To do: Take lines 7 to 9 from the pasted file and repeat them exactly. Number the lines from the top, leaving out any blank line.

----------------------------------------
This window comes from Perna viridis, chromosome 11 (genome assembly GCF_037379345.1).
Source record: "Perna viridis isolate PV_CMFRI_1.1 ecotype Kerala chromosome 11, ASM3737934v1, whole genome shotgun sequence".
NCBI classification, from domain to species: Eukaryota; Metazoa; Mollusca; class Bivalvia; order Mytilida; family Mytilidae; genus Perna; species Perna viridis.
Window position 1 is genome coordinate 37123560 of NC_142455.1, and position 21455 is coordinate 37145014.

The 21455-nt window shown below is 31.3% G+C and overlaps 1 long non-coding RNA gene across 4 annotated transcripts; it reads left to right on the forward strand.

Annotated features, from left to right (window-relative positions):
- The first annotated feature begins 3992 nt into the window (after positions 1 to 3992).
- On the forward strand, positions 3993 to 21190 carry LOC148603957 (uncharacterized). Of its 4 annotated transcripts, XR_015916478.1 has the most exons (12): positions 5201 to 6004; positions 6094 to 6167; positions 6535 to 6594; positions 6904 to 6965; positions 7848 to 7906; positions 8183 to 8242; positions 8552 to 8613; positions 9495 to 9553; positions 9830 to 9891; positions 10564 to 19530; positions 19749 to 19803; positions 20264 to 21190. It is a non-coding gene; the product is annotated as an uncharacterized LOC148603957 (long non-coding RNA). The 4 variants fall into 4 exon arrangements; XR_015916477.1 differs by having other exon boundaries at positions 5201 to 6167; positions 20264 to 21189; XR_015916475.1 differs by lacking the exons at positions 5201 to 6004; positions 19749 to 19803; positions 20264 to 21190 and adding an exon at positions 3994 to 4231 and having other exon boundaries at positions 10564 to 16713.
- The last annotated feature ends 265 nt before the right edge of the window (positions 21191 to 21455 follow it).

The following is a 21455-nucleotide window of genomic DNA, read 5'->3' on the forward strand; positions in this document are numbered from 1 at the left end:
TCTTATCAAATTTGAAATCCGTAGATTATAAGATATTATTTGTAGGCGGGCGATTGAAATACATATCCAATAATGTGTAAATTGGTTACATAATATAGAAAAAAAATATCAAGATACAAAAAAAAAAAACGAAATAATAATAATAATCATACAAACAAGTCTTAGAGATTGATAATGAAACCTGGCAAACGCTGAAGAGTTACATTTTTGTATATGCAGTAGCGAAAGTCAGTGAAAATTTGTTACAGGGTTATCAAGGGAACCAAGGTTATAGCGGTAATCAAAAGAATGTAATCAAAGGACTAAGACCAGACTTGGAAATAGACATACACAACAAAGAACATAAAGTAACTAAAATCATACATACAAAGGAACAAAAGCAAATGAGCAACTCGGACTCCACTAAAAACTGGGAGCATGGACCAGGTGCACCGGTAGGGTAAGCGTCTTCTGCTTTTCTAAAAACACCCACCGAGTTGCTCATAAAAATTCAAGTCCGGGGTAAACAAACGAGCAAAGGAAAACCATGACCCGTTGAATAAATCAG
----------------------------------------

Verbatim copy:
- The first annotated feature begins 3992 nt into the window (after positions 1 to 3992).
- On the forward strand, positions 3993 to 21190 carry LOC148603957 (uncharacterized). Of its 4 annotated transcripts, XR_015916478.1 has the most exons (12): positions 5201 to 6004; positions 6094 to 6167; positions 6535 to 6594; positions 6904 to 6965; positions 7848 to 7906; positions 8183 to 8242; positions 8552 to 8613; positions 9495 to 9553; positions 9830 to 9891; positions 10564 to 19530; positions 19749 to 19803; positions 20264 to 21190. It is a non-coding gene; the product is annotated as an uncharacterized LOC148603957 (long non-coding RNA). The 4 variants fall into 4 exon arrangements; XR_015916477.1 differs by having other exon boundaries at positions 5201 to 6167; positions 20264 to 21189; XR_015916475.1 differs by lacking the exons at positions 5201 to 6004; positions 19749 to 19803; positions 20264 to 21190 and adding an exon at positions 3994 to 4231 and having other exon boundaries at positions 10564 to 16713.
- The last annotated feature ends 265 nt before the right edge of the window (positions 21191 to 21455 follow it).